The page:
This paper explores some of the differences between the enactive approach in cognitive science and the extended mind thesis. We review the key enactive concepts of autonomy and sense-making . We then focus on the following issues: (1) the debate between internalism and externalism about cognitive processes; (2) the relation between cognition and emotion; (3) the status of the body; and (4) the difference between ‘incorporation’ and mere ‘extension’ in the body-mind-environment relation.
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  22.  39
    Individual Differences in Language Acquisition and Processing.Evan Kidd, Seamus Donnelly & Morten H. Christiansen - 2018 - Trends in Cognitive Sciences 22 (2):154-169.
  23.  31
    Cognitive Offloading.Evan F. Risko & Sam J. Gilbert - 2016 - Trends in Cognitive Sciences 20 (9):676-688.
  24. Passionate Reason: Making Sense of Kierkegaard's Philosophical Fragments.C. Stephen Evans - 1992 - Indiana University Press.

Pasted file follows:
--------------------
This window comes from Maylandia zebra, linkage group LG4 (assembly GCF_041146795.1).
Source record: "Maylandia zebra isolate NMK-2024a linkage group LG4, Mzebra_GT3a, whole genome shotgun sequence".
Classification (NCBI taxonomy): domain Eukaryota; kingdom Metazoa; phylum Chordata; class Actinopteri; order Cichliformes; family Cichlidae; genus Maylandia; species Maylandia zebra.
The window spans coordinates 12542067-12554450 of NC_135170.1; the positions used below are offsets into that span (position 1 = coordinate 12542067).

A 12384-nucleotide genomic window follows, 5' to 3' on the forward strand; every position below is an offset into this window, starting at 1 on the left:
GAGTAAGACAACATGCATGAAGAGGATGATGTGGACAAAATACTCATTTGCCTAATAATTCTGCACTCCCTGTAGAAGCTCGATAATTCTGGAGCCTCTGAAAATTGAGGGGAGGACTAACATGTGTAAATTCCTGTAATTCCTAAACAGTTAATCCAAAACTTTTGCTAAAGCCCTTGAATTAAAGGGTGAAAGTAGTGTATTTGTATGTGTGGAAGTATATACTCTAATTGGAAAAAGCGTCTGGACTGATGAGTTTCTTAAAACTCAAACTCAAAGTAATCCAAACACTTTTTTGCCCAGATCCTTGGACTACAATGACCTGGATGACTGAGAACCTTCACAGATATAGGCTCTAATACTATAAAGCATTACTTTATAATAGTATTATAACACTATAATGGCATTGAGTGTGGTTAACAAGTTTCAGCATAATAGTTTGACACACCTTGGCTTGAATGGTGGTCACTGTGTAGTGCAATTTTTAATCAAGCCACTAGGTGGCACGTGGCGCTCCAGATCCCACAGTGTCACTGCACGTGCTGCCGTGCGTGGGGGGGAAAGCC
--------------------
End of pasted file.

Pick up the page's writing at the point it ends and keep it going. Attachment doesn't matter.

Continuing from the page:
Johannes Climacus, Søren Kierkegaard's pseudonymous author of Philosophical Fragments, "invents" a religion suspiciously resembling Christianity as an alternative to the assumption that humans possess the Truth within themselves. Through this literary device, Climacus raises in a fresh and audacious way age-old questions about the relation of Christian faith to human reason. Is the idea of a human incarnation of God logically coherent? Is religious faith the product of a voluntary choice? In a comprehensive discussion of one of Kierkegaard's most important (...)
     
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  25. TRUTH – A Conversation Between P F Strawson and Gareth Evans (1973).P. F. Strawson & Gareth Evans - manuscript
    This is a transcript of a conversation between P F Strawson and Gareth Evans in 1973, filmed for The Open University. Under the title 'Truth', Strawson and Evans discuss the question as to whether the distinction between genuinely fact-stating uses of language and other uses can be grounded on a theory of truth, especially a 'thin' notion of truth in the tradition of F P Ramsey.